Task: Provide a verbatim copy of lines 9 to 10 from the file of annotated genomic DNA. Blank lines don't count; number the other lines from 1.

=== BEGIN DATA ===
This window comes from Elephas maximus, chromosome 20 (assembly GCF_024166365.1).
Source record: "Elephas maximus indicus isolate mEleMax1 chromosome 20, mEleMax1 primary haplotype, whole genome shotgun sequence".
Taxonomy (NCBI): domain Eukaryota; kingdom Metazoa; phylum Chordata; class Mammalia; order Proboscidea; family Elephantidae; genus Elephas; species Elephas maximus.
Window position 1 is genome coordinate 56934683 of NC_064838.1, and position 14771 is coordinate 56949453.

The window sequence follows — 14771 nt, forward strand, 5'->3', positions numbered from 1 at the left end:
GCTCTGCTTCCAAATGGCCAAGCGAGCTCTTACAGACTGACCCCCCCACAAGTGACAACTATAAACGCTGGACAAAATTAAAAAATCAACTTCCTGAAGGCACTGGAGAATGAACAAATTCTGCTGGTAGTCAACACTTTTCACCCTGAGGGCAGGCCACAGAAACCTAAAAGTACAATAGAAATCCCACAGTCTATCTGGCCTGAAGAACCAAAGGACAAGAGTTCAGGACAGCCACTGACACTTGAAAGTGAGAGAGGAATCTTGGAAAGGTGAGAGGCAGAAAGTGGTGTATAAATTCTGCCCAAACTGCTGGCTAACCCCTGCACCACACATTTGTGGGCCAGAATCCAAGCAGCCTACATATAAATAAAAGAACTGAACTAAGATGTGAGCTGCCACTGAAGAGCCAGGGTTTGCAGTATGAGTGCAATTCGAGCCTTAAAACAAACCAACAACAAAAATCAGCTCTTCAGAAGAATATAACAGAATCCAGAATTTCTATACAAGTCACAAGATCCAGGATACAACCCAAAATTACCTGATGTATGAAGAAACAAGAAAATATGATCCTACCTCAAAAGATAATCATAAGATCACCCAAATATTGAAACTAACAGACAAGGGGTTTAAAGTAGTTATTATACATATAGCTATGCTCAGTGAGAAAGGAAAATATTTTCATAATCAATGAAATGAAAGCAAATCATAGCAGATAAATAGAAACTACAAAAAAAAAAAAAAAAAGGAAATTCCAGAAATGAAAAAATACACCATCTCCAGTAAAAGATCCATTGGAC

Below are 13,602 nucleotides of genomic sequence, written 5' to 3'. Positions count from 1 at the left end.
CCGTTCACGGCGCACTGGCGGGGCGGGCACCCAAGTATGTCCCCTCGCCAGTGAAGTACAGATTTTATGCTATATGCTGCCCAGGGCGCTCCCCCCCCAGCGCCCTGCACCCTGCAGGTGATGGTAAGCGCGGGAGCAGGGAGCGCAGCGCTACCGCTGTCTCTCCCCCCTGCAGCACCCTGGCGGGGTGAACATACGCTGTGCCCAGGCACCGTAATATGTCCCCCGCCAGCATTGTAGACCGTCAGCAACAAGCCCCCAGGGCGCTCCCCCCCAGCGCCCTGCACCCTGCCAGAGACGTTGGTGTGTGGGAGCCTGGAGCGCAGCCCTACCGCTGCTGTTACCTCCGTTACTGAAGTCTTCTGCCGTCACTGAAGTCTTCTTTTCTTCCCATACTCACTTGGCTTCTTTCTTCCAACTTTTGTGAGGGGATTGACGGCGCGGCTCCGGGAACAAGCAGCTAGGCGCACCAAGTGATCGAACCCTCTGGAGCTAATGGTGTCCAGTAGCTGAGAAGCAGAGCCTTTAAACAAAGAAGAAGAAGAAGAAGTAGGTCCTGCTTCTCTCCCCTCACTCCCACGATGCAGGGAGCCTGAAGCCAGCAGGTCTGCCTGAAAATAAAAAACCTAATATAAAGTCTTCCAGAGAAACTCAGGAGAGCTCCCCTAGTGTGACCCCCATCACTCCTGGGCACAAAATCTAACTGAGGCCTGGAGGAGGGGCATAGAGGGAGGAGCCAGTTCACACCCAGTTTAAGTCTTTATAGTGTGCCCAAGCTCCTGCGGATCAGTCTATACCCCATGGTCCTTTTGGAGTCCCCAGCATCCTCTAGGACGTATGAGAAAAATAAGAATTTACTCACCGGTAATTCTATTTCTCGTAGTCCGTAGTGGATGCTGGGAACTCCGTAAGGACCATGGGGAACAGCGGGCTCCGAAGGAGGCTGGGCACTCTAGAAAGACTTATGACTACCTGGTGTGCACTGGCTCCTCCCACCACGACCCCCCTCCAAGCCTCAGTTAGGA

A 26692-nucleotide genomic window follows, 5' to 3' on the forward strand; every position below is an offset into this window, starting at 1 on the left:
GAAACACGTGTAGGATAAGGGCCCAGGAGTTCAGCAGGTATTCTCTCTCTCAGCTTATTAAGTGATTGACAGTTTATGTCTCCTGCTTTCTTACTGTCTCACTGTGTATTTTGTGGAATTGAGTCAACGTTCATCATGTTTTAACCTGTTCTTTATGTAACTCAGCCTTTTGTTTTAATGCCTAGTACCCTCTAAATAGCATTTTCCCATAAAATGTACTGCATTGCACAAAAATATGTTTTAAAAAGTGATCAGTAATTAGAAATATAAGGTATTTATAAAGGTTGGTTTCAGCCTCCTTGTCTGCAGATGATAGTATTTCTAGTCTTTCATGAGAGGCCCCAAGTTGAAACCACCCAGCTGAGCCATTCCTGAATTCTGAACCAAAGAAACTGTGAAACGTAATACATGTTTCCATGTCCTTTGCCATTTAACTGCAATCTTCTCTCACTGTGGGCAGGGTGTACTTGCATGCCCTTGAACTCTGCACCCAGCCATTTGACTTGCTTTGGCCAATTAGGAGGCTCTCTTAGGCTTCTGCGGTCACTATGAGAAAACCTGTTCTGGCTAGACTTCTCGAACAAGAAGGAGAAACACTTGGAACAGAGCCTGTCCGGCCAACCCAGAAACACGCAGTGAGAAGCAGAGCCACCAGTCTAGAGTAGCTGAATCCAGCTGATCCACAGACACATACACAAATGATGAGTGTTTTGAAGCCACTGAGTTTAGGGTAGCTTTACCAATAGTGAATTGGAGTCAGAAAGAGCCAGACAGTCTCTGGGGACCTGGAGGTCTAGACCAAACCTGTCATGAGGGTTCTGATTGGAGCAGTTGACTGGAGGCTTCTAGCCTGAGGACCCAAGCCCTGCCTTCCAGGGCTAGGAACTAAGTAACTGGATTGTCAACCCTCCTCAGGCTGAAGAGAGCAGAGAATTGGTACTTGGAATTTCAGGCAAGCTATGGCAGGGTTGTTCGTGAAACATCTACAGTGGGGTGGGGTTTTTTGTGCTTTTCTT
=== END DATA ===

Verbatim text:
A 26692-nucleotide genomic window follows, 5' to 3' on the forward strand; every position below is an offset into this window, starting at 1 on the left:
GAAACACGTGTAGGATAAGGGCCCAGGAGTTCAGCAGGTATTCTCTCTCTCAGCTTATTAAGTGATTGACAGTTTATGTCTCCTGCTTTCTTACTGTCTCACTGTGTATTTTGTGGAATTGAGTCAACGTTCATCATGTTTTAACCTGTTCTTTATGTAACTCAGCCTTTTGTTTTAATGCCTAGTACCCTCTAAATAGCATTTTCCCATAAAATGTACTGCATTGCACAAAAATATGTTTTAAAAAGTGATCAGTAATTAGAAATATAAGGTATTTATAAAGGTTGGTTTCAGCCTCCTTGTCTGCAGATGATAGTATTTCTAGTCTTTCATGAGAGGCCCCAAGTTGAAACCACCCAGCTGAGCCATTCCTGAATTCTGAACCAAAGAAACTGTGAAACGTAATACATGTTTCCATGTCCTTTGCCATTTAACTGCAATCTTCTCTCACTGTGGGCAGGGTGTACTTGCATGCCCTTGAACTCTGCACCCAGCCATTTGACTTGCTTTGGCCAATTAGGAGGCTCTCTTAGGCTTCTGCGGTCACTATGAGAAAACCTGTTCTGGCTAGACTTCTCGAACAAGAAGGAGAAACACTTGGAACAGAGCCTGTCCGGCCAACCCAGAAACACGCAGTGAGAAGCAGAGCCACCAGTCTAGAGTAGCTGAATCCAGCTGATCCACAGACACATACACAAATGATGAGTGTTTTGAAGCCACTGAGTTTAGGGTAGCTTTACCAATAGTGAATTGGAGTCAGAAAGAGCCAGACAGTCTCTGGGGACCTGGAGGTCTAGACCAAACCTGTCATGAGGGTTCTGATTGGAGCAGTTGACTGGAGGCTTCTAGCCTGAGGACCCAAGCCCTGCCTTCCAGGGCTAGGAACTAAGTAACTGGATTGTCAACCCTCCTCAGGCTGAAGAGAGCAGAGAATTGGTACTTGGAATTTCAGGCAAGCTATGGCAGGGTTGTTCGTGAAACATCTACAGTGGGGTGGGGTTTTTTGTGCTTTTCTT